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Hotel performance test clauses in France : simple wording for maximum success

Release date : 12.06.24

Hospitality . Tourism

Hotel performance test clauses in France

Anne Epinat Christopher Boinet

Termination clauses in hotel management agreements (“HMAs”) are keenly negotiated by owners to ensure the liquidity of their investment. These usually include a termination provision in the event the operator underperforms, generally known as a performance test clause. How are these clauses challenged before the courts in France?

The performance test clause as negotiated in France, allows the owner to terminate the HMA early if the operator proves inept or if it fails to properly fulfil its managerial role by achieving satisfactory results and profitability, especially when weighed against the owner’s financial investment (hotel acquisition, construction and/or renovation costs). The parties are free to choose the metric used to determine the performance required of the operator. While EBITDA, GOP or even Adjusted GOP are often used, the performance test may also be based on the hotel’s RevPAR or guaranteed return on investment for the owner.

If pertinent and agreed in the HMA, performance may be compared against that of other similar hotels in a specific geographical area. Any shortfall is assessed at the end of each financial year or at the end of two consecutive testing years (hotel operators have a lively imagination when it comes to performance testing). It all comes down to negotiation at the contract signing stage. The performance test clause has to be worded in such a way that it cannot be open to interpretation at a later date, either by the parties themselves, or by a judge or arbitration tribunal in the event of dispute.

Operators usually negotiate the performance test clause with a “right to cure”, i.e., the faculty to prevent the contract from being terminated. In the event of a failed performance test, the operator makes a compensation payment to the owner, equal to the difference between the performance expected by the owner and the performance achieved by the operator. Operators generally prefer to take a hit in terms of management fees and results, rather than lose the contract and its expected future benefits completely.

Indeed, the stakes are dependent on the term of the agreement, and for long contracts, which is generally the case of HMAs, the stakes are all the higher. If the performance test clause is badly worded, it could devalue the HMA for the owner if the hotel is potentially sold with the existing agreement in place.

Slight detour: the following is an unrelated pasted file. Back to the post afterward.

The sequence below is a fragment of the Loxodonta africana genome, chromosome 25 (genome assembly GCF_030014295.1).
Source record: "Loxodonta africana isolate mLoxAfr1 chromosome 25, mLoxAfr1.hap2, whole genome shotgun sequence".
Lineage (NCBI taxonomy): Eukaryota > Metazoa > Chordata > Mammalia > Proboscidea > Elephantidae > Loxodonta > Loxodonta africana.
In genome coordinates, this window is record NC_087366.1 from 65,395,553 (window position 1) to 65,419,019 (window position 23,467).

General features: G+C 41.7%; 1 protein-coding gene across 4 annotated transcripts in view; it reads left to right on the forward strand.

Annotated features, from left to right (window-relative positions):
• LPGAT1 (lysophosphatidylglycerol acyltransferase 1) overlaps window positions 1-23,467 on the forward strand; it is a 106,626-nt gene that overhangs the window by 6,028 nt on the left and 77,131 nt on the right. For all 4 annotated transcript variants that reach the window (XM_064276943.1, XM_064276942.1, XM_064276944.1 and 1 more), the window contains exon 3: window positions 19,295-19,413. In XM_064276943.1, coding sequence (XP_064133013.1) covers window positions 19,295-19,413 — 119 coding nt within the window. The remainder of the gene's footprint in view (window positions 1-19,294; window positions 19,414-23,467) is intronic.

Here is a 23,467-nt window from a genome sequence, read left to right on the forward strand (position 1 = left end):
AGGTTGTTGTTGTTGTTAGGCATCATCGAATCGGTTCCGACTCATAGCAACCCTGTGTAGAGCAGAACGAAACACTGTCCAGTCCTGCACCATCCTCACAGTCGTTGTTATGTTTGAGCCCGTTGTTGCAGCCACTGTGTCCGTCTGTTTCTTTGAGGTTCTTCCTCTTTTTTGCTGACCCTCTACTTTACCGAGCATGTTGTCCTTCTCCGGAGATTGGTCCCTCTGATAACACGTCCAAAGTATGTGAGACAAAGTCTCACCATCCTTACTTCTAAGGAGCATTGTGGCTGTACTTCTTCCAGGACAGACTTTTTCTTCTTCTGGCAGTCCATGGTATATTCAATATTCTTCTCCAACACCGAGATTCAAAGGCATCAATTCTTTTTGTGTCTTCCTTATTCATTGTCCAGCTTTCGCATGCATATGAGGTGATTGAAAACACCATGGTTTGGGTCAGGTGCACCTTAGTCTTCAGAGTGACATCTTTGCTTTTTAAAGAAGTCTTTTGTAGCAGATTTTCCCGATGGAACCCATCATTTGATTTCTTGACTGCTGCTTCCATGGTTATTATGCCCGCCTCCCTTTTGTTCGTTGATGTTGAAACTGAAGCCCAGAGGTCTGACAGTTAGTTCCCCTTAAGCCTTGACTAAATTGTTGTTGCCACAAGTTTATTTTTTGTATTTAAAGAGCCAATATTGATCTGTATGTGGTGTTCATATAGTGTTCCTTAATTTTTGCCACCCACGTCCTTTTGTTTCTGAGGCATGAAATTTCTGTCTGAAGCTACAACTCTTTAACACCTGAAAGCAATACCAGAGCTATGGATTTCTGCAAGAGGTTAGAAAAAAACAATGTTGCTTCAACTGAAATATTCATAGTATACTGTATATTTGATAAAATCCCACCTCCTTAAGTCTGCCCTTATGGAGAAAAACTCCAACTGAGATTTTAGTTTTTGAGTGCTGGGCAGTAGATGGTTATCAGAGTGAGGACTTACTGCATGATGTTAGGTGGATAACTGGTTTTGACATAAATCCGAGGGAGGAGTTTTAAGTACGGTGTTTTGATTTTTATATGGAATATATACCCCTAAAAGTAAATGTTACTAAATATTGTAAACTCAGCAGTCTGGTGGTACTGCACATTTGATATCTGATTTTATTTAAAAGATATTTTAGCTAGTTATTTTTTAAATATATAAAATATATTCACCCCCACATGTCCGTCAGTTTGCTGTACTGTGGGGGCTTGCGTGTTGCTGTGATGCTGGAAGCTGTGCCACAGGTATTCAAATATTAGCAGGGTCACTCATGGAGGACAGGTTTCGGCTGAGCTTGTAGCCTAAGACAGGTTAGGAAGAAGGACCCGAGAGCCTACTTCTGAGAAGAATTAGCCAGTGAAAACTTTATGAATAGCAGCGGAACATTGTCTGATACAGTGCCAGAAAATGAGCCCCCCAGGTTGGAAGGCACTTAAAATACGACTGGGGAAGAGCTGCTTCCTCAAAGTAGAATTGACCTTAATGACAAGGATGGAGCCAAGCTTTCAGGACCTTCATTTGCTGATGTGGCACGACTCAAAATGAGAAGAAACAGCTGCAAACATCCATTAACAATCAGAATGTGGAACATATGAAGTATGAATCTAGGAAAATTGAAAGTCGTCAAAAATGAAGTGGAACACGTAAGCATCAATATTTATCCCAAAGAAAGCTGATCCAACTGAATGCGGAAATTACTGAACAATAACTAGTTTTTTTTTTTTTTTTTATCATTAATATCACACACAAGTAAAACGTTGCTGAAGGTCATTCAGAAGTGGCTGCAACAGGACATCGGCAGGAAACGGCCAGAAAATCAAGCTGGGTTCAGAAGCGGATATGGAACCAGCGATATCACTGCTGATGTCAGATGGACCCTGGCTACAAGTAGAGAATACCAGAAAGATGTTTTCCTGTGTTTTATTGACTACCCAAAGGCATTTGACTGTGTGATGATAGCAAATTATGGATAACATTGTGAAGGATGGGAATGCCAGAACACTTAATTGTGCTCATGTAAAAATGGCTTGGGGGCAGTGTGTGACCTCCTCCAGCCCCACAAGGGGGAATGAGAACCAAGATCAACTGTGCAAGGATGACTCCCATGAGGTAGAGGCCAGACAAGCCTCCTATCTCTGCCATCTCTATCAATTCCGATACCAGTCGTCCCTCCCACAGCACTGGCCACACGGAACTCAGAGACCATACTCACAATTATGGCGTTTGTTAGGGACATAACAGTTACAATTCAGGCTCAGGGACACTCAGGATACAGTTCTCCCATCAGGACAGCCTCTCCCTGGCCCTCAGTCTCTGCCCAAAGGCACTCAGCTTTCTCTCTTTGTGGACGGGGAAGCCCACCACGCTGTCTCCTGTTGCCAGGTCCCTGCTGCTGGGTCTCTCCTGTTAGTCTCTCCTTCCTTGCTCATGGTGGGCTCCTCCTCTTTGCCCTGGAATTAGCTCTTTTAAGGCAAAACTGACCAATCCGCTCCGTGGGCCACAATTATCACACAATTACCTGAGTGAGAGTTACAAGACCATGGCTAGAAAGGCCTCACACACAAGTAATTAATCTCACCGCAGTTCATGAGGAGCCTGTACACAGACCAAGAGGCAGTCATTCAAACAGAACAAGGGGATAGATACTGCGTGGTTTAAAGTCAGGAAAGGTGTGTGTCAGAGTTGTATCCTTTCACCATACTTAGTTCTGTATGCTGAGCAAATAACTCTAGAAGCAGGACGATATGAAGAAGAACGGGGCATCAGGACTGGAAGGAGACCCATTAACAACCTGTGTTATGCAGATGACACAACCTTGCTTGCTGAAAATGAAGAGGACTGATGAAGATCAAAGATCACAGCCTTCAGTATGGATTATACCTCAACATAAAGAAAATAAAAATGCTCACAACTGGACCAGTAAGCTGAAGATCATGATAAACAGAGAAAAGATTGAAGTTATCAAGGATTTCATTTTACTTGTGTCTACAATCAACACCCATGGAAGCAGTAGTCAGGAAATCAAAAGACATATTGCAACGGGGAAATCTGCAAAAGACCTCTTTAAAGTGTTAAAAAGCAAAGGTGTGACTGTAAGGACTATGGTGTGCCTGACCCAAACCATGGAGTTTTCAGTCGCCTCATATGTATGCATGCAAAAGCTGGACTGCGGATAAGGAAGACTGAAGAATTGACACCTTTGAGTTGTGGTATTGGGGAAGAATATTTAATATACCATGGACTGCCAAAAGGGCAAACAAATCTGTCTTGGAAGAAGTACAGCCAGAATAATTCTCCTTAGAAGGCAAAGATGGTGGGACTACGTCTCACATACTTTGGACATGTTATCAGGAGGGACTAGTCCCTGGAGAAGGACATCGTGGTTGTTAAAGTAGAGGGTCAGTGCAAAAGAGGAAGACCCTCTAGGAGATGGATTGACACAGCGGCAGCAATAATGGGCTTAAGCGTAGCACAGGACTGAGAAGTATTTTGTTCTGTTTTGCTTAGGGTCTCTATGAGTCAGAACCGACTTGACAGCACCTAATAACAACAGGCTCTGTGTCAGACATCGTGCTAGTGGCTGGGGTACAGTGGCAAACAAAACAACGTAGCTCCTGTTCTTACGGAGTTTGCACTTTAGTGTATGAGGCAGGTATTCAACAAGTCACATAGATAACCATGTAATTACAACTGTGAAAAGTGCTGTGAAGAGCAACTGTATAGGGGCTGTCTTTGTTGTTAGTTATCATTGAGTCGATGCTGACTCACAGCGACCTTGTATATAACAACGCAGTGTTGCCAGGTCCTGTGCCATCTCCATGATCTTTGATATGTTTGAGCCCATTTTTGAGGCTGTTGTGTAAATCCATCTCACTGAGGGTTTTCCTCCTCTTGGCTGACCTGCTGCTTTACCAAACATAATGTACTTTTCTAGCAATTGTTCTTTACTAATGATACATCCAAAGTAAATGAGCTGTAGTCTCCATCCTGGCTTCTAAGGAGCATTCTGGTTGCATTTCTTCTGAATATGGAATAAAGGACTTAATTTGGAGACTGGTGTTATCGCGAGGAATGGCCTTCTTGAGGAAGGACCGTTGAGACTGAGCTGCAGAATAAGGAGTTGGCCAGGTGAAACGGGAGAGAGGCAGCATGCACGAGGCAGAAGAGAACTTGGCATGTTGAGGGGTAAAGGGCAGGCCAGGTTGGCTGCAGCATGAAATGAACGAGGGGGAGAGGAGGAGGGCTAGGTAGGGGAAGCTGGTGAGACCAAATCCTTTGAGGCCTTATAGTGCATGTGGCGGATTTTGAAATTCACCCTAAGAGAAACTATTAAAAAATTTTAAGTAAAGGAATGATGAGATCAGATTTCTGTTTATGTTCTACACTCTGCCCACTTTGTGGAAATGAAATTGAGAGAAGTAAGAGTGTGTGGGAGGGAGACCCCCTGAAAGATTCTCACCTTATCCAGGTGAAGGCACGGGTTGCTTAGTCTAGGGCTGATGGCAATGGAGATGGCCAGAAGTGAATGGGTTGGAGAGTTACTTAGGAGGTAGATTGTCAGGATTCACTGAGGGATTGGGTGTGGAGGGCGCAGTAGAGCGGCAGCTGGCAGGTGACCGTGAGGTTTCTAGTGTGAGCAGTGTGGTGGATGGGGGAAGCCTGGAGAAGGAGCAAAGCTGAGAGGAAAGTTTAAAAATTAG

The performance test clause in litigation is more than a termination clause. In the case of dispute, the owner will have to demonstrate that the performance test clause, together with the operator’s cure right, is in reality understood as a simple guarantee of performance offered by the operator. Indeed, the performance test and cure right should constitute a form of contractual minimum guarantee for the benefit of the owner, which must stand up to legal scrutiny in court.

The fact that performance testing is standard practice in the French hotel industry should not be relied upon in court, where French judges are often unfamiliar with such methods. French commercial court judges are generalists, not hotel industry experts, and judicial uncertainty can never be ruled out. If necessary, it may be advisable to present a report produced by a legal expert specialising in performance test mechanisms to “enlighten” the judge.

As with any guarantee, the defaulting operator must make the cure payment promptly. Exercising the cure right does not, in practice, raise any major difficulty if the operator is part of a major hotel group, since a chain will tend to pay out rapidly to make sure it retains the management of the hotel in its portfolio. However, the situation can be more challenging if the operator is part of a small organisation without the wherewithal to guarantee cure payment. In this case, the operator may persist in managing the hotel, despite failing the performance test, without providing any compensation to the owner. To protect themselves, some owners require that the operator provide a deposit guaranteeing cure payment should it become due.

The flipside of the owner’s duty of non-interference is operator performance. Yet the owner’s financing structure and cashflow requirements are based on the forecast budget presented by the operator prior to the HMA being signed by the operator and accepted by the owner (who is not considered “informed”). If the owner is an investment fund, it will seek to secure its investment against performance failure and the operator’s insolvency risk. The same applies to investors who have borrowed from a bank, and who wish to protect themselves in this respect.

The owner will thus have secured cure payment, or failing that, early termination of the HMA (without having to pay compensation to the operator). The owner can then resume control of the hotel once the accounts have been rendered and the brand removed from the hotel, as provided for in the HMA.

In practice, there are very few examples in France of litigation involving performance tests coupled with cure rights. Indeed, some operators even waive their cure right, dependent on circumstances, and simply stop managing the hotel. Those legal disputes that can be identified are more likely to be part of a broader, acrimonious dispute with operators acting in bad faith, often having been found in breach of contract, and who are engaged in a process that destroys the value of the hotel, while seeking to wrest a termination fee from the owner.

But that’s a story for another day….

This article has been published in the online magazine Hospitalitynet.org

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